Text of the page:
Georgia medical technician Rachael Rapraeger, who pleaded guilty earlier this month to falsifying mammogram results, has been sentenced to serve up to six months in a detention center, 10 years of probation, and pay a $12,500 fine.
Rapraeger pleaded guilty to 10 misdemeanor charges of reckless conduct and one felony charge of computer forgery related to cases where she falsified mammogram reports, showing there were no problems, but then those patients later showed lumps or cancerous tumors.
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According to The Associated Press, Rapraeger
told police she had personal issues that caused her to stop caring about her job and that she had fallen behind in processing the growing number of mammogram films. She reportedly went into the hospital's computer system, assumed the identities of physicians, and gave each patient a clear reading.
Floyd Buford, Rapraeger’s lawyer, said that allowed her to avoid the time-consuming paperwork required before the films are brought to a reading room for radiologists to examine.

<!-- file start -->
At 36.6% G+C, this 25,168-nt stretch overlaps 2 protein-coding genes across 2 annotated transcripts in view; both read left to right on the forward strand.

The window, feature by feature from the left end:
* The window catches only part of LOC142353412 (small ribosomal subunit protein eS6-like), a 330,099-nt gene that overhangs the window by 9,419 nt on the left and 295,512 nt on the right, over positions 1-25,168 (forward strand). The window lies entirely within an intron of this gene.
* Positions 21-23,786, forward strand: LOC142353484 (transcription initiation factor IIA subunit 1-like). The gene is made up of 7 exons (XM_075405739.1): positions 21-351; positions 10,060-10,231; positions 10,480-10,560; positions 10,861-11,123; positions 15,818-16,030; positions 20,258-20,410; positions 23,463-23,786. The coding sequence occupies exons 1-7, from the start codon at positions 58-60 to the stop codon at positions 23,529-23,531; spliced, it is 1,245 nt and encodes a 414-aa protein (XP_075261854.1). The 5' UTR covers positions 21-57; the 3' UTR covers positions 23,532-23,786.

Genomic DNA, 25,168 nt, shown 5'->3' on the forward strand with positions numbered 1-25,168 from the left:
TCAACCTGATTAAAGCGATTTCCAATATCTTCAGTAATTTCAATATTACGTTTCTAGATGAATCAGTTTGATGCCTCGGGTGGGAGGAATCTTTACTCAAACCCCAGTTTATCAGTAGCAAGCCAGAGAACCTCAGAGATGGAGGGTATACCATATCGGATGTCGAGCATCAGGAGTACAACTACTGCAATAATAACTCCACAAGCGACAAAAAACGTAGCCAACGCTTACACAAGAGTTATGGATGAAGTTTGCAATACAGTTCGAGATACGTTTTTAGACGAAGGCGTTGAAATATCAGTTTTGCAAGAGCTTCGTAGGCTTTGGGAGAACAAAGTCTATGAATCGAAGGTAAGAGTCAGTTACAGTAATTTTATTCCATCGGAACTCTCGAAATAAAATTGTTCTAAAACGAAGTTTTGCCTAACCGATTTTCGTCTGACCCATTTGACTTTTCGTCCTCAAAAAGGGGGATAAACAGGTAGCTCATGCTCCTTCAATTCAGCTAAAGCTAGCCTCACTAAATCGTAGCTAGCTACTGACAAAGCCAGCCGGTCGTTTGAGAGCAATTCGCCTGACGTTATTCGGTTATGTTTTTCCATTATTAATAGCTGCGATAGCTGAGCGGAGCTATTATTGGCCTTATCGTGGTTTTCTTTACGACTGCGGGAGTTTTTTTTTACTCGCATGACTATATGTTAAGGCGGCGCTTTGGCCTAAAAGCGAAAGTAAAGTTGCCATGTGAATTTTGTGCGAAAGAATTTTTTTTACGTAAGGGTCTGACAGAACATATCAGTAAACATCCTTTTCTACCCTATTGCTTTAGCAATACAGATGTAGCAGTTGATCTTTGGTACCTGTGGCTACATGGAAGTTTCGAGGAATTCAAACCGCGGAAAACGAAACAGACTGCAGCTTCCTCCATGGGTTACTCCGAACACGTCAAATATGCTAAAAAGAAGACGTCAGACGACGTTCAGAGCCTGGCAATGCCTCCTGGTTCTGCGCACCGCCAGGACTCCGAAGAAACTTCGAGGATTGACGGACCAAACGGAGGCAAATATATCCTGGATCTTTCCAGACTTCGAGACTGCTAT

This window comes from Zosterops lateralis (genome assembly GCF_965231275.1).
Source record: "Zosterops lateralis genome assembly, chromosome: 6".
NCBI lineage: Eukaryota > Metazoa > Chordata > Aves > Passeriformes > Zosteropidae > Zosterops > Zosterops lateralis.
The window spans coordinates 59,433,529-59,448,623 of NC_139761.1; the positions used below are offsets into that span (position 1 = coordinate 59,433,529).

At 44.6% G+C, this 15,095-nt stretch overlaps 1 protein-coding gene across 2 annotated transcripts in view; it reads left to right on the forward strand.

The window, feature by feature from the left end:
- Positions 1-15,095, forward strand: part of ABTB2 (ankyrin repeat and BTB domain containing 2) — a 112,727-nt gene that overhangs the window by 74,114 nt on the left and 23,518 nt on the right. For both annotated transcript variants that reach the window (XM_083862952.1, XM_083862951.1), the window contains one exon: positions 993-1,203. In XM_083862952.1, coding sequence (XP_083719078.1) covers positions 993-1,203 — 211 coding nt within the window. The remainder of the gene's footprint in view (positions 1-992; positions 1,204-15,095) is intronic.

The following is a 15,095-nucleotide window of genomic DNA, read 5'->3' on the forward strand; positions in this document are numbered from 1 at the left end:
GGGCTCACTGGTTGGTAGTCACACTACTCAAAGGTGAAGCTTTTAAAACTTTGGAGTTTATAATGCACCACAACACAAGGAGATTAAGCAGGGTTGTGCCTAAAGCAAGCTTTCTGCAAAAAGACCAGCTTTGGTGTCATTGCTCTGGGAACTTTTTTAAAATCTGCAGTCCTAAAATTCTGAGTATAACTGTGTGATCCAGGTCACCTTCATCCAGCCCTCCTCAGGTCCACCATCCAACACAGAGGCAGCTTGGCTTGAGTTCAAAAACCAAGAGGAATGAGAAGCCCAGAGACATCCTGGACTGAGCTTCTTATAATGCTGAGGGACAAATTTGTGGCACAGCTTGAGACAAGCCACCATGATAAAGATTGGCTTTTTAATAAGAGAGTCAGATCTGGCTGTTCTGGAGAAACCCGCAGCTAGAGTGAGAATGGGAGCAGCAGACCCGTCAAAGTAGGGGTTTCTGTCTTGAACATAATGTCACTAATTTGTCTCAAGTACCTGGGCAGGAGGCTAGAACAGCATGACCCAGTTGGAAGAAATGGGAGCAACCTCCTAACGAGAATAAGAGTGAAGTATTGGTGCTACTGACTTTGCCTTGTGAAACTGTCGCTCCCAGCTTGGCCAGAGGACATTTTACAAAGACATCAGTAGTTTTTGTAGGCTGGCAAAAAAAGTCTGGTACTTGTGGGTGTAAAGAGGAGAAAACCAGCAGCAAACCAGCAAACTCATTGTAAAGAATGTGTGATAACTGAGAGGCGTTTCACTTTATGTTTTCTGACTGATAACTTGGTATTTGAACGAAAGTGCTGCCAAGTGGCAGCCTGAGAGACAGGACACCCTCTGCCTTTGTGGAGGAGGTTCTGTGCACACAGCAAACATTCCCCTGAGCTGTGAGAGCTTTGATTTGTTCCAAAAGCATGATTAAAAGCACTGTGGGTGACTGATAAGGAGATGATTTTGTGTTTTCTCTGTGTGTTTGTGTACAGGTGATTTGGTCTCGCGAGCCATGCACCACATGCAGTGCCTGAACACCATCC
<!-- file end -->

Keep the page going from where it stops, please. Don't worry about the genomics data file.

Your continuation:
The falsified reports were discovered in April 2010 after a patient who'd received a negative result had another mammogram performed at another hospital three months later, which showed she had breast cancer. As hospital staff began to investigate, it was determined that the doctor whose name was on the faulty report had not been at the hospital the day the report was filed.
According to an investigator’s report, Rapraeger quickly confessed to her supervisor that she was responsible and was fired from her job about a week later.
Rapraeger reportedly told police she knew what she was doing wasn't right, but that she didn't take the consequences into consideration until she realized a patient with cancer had been told her mammogram was clear.
Sara Bailey, 80, was one of the women who received a false-negative mammogram report as a result of Rapraeger’s negligence and ended up having to have her entire breast, instead of just a lump, removed. She said she believed Rapraeger’s sentence was merely a “slap on the wrist.”
"I'm not hurting and I don't think I have cancer, but I'm not a woman anymore," Bailey told The Associated Press.
Sharon Holmes, 49, is another of the 10 women who received a false-negative mammogram and wishes Rapraeger would have expressed more remorse at her sentencing.
“If she had gotten up and at least said, 'I'm sorry for what I did. I'm sorry these women had to go through this,' that, to me, would have meant that she was truly sorry for what we went through," Holmes told the AP.
Rapraeger didn’t return a phone call from The Associated Press seeking comment. Her attorney said she is remorseful for the pain she has caused.
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